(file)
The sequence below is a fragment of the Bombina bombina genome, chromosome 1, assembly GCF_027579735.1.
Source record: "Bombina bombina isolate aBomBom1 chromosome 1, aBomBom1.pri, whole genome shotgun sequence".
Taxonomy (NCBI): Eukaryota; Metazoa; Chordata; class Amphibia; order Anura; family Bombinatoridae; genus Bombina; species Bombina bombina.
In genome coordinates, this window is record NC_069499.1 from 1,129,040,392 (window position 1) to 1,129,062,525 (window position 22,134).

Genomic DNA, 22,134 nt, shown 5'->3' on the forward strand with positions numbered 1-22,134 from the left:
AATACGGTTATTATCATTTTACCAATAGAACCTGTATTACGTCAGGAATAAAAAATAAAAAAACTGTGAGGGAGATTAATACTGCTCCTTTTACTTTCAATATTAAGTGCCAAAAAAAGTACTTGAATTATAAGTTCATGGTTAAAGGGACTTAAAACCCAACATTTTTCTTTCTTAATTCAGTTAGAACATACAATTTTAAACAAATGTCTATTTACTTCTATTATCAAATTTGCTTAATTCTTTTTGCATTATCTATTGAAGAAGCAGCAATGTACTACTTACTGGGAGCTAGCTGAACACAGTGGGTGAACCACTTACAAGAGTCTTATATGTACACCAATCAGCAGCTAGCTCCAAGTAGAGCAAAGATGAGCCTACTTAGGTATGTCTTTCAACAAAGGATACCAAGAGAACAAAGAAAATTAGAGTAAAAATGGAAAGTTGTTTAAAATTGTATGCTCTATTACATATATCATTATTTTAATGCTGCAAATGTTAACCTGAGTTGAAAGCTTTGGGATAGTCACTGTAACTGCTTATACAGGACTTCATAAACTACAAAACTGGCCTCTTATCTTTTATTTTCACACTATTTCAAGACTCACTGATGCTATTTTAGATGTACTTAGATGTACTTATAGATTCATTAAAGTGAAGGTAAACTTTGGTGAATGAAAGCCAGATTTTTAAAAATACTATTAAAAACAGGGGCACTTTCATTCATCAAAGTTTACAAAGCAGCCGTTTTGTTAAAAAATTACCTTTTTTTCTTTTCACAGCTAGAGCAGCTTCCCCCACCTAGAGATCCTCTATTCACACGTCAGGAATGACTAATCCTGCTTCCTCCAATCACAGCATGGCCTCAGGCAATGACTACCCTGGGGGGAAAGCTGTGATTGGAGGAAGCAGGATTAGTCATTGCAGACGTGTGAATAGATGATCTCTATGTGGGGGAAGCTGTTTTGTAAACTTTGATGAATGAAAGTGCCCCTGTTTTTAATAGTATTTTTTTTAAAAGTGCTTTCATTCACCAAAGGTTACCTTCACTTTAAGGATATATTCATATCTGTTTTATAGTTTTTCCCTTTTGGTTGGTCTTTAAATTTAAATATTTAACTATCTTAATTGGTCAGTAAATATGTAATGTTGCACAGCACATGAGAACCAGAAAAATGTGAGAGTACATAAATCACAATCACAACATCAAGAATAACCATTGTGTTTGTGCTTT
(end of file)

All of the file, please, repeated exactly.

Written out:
The sequence below is a fragment of the Bombina bombina genome, chromosome 1, assembly GCF_027579735.1.
Source record: "Bombina bombina isolate aBomBom1 chromosome 1, aBomBom1.pri, whole genome shotgun sequence".
Taxonomy (NCBI): Eukaryota; Metazoa; Chordata; class Amphibia; order Anura; family Bombinatoridae; genus Bombina; species Bombina bombina.
In genome coordinates, this window is record NC_069499.1 from 1,129,040,392 (window position 1) to 1,129,062,525 (window position 22,134).

Genomic DNA, 22,134 nt, shown 5'->3' on the forward strand with positions numbered 1-22,134 from the left:
AATACGGTTATTATCATTTTACCAATAGAACCTGTATTACGTCAGGAATAAAAAATAAAAAAACTGTGAGGGAGATTAATACTGCTCCTTTTACTTTCAATATTAAGTGCCAAAAAAAGTACTTGAATTATAAGTTCATGGTTAAAGGGACTTAAAACCCAACATTTTTCTTTCTTAATTCAGTTAGAACATACAATTTTAAACAAATGTCTATTTACTTCTATTATCAAATTTGCTTAATTCTTTTTGCATTATCTATTGAAGAAGCAGCAATGTACTACTTACTGGGAGCTAGCTGAACACAGTGGGTGAACCACTTACAAGAGTCTTATATGTACACCAATCAGCAGCTAGCTCCAAGTAGAGCAAAGATGAGCCTACTTAGGTATGTCTTTCAACAAAGGATACCAAGAGAACAAAGAAAATTAGAGTAAAAATGGAAAGTTGTTTAAAATTGTATGCTCTATTACATATATCATTATTTTAATGCTGCAAATGTTAACCTGAGTTGAAAGCTTTGGGATAGTCACTGTAACTGCTTATACAGGACTTCATAAACTACAAAACTGGCCTCTTATCTTTTATTTTCACACTATTTCAAGACTCACTGATGCTATTTTAGATGTACTTAGATGTACTTATAGATTCATTAAAGTGAAGGTAAACTTTGGTGAATGAAAGCCAGATTTTTAAAAATACTATTAAAAACAGGGGCACTTTCATTCATCAAAGTTTACAAAGCAGCCGTTTTGTTAAAAAATTACCTTTTTTTCTTTTCACAGCTAGAGCAGCTTCCCCCACCTAGAGATCCTCTATTCACACGTCAGGAATGACTAATCCTGCTTCCTCCAATCACAGCATGGCCTCAGGCAATGACTACCCTGGGGGGAAAGCTGTGATTGGAGGAAGCAGGATTAGTCATTGCAGACGTGTGAATAGATGATCTCTATGTGGGGGAAGCTGTTTTGTAAACTTTGATGAATGAAAGTGCCCCTGTTTTTAATAGTATTTTTTTTAAAAGTGCTTTCATTCACCAAAGGTTACCTTCACTTTAAGGATATATTCATATCTGTTTTATAGTTTTTCCCTTTTGGTTGGTCTTTAAATTTAAATATTTAACTATCTTAATTGGTCAGTAAATATGTAATGTTGCACAGCACATGAGAACCAGAAAAATGTGAGAGTACATAAATCACAATCACAACATCAAGAATAACCATTGTGTTTGTGCTTT